- Great engine/transmission combination
- Off-road ability
- Smooth and comfortable ride
- Options add up quickly
- Fiddly temperature controls
- Wrangler drivers won’t wave to you
If a Grand Cherokee is bigger than you need, but you’re not ready to commit to the rough-and-tough of a Wrangler, the 2021 Jeep Cherokee may do the job.
It comes in eight trims, including an entry-level front-wheel-drive model, but my tester was the off-road-ready Trailhawk, and it’s far more capable than you might think. Offered in two levels, I had the upper Elite, which starts at $41,795 before fees and taxes. It was then topped up with options, bringing it to $47,285.
The Cherokee was a bit wonky-looking when it was first introduced for 2014, with thin headlights oddly set atop the fenders. It’s been massaged since then into a design that, if not outstanding, blends well into the midsize sport-ute market. Mine was spiffed up with a no-charge coat of Spitfire Orange paint, while my 17-inch black wheels – the same size as stock, but done in a different style and shade – added $695.
The Trailhawk sits 25 mm (one inch) higher than other trims, and includes front and rear red tow hooks, along with skid plates. All front and rear lighting is LED. The Elite includes a hands-free power tailgate, but my tester’s dual-pane panoramic sunroof was part of a $1,995 Sun and Sound package that also adds a premium stereo system.
The United States National Highway Traffic Safety Administration (NHTSA) and the Insurance Institute for Highway Safety (IIHS) differ slightly on the Cherokee. The NHTSA gives it four out of five stars overall, with five stars for side crash but only four for frontal and rollover. However, the IIHS gave it the top “Good” rating for all crashes (three frontal, side, and roof) plus head restraints and seats, and “Good+” for child-seat latch ease of use, although the LED headlights only rated “Acceptable.”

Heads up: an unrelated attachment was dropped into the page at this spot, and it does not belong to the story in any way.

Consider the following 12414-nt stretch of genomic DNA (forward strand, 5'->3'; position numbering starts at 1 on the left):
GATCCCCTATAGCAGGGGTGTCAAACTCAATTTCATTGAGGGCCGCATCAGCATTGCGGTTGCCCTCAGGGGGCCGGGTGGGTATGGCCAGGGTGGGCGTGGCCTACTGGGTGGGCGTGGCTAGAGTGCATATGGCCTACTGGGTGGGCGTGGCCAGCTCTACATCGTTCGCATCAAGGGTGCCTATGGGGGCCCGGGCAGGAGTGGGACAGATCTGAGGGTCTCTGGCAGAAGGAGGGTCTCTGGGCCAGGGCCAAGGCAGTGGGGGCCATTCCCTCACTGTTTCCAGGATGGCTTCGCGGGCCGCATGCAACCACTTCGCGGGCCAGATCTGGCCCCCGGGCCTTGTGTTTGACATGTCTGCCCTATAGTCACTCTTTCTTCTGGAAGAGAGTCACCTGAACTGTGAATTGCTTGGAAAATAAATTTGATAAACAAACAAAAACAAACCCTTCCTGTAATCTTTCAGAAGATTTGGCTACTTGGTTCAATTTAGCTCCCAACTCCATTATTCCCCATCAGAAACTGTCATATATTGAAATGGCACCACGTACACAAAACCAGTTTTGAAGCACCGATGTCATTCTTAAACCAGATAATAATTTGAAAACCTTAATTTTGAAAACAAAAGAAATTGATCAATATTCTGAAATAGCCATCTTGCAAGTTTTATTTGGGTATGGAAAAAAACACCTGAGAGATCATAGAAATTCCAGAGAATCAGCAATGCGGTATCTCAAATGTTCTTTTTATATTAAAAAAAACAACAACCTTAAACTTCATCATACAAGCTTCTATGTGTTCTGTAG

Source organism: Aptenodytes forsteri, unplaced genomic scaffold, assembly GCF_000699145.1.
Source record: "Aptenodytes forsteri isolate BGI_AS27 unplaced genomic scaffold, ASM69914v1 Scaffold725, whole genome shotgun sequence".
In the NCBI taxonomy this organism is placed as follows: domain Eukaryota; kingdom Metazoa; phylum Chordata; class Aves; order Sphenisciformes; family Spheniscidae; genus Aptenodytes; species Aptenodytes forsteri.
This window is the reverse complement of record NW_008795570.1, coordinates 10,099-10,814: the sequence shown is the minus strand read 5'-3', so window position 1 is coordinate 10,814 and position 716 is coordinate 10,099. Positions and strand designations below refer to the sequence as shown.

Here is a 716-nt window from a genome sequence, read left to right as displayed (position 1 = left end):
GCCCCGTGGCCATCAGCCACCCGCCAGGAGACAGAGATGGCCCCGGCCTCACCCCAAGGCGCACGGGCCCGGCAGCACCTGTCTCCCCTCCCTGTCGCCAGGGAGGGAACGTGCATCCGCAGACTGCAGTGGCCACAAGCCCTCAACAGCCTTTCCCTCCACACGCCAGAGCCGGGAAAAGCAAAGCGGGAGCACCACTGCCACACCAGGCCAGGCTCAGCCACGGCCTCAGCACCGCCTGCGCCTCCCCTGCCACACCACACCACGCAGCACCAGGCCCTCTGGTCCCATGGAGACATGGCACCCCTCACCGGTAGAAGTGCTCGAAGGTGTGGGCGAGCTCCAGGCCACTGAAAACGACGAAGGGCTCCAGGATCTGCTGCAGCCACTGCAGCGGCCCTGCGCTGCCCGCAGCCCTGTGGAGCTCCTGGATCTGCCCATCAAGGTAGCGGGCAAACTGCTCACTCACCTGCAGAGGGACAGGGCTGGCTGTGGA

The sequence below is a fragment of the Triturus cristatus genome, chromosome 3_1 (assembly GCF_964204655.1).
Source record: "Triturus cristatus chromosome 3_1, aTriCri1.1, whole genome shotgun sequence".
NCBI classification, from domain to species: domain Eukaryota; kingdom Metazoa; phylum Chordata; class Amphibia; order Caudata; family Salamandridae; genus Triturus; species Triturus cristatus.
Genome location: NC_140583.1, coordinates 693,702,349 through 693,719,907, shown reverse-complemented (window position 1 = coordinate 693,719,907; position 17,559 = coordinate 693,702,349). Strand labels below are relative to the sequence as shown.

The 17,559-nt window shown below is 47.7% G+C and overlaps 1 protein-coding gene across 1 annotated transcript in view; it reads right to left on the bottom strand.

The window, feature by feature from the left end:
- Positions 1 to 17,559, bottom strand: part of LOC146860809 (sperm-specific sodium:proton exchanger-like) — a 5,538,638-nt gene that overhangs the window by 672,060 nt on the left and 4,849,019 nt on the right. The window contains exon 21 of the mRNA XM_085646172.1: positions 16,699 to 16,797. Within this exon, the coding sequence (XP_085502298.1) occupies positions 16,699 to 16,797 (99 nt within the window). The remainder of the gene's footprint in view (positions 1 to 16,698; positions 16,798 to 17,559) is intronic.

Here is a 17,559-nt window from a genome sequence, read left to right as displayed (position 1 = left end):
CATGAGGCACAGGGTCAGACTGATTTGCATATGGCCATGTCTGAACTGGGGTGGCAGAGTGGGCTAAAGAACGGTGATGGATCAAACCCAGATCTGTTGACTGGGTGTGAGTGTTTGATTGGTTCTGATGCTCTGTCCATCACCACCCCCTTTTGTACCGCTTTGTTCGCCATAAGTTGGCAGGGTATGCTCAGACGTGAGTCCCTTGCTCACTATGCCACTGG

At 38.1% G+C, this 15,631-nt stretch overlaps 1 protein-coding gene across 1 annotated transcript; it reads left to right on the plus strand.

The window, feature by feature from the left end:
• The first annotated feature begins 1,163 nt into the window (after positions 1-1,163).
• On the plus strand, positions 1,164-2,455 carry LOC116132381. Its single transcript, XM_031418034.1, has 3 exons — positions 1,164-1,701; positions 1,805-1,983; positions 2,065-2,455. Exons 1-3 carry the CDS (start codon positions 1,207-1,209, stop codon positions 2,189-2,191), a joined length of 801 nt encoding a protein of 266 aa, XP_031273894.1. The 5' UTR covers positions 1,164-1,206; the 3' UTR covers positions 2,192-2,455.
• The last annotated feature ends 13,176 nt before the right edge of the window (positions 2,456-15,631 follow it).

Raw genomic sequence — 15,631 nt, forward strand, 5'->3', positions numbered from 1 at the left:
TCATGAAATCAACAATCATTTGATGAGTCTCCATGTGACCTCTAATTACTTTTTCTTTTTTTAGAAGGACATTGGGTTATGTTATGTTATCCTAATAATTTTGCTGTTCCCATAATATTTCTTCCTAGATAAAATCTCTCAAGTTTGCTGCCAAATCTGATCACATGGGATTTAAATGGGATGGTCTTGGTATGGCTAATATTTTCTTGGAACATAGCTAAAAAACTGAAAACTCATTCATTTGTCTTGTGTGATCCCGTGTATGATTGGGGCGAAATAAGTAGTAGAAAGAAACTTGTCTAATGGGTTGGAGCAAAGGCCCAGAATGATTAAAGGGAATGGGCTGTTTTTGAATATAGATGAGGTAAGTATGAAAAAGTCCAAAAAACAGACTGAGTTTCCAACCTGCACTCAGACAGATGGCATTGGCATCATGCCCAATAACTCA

The Trailhawk comes standard with blind-spot monitoring, rear parking sensors, and the back-up camera that’s mandatory on all new vehicles. My tester was further equipped with a $1,095 Technology pack that added adaptive cruise control that works in stop-and-go traffic, automatic high-beam headlights, lane-keep assist, emergency front braking, and a self-parking feature.
My tester came with a long list of features stuffed into a good-looking and well-finished cabin. The Trailhawk’s standard items include dual-zone automatic climate control, 8.4-inch touchscreen infotainment with Apple CarPlay and Android Auto, seven-inch instrument cluster display, voice command, satellite radio with one-year trial subscription, all-weather floor mats, a heated steering wheel, and a 115-volt outlet.
The Trailhawk Elite further adds heated and ventilated leather seats, a security alarm, hands-free tailgate, power driver’s seat, auto-dimming rearview mirror, and integrated garage door opener. My ride was also equipped with the aforementioned safety-tech package, black wheels, and sunroof/audio bundle, plus a towing package, and upgraded infotainment with navigation, traffic, and travel information, off-road pages, and a Wi-Fi hotspot.
User Friendliness: 8.5/10
Even with the Trailhawk’s slight increase in ground clearance, it’s easy to get in and out of this trucklet’s front and rear seats. I appreciated my tester’s power-adjustable chair and was able to find the right position, and visibility is good all around.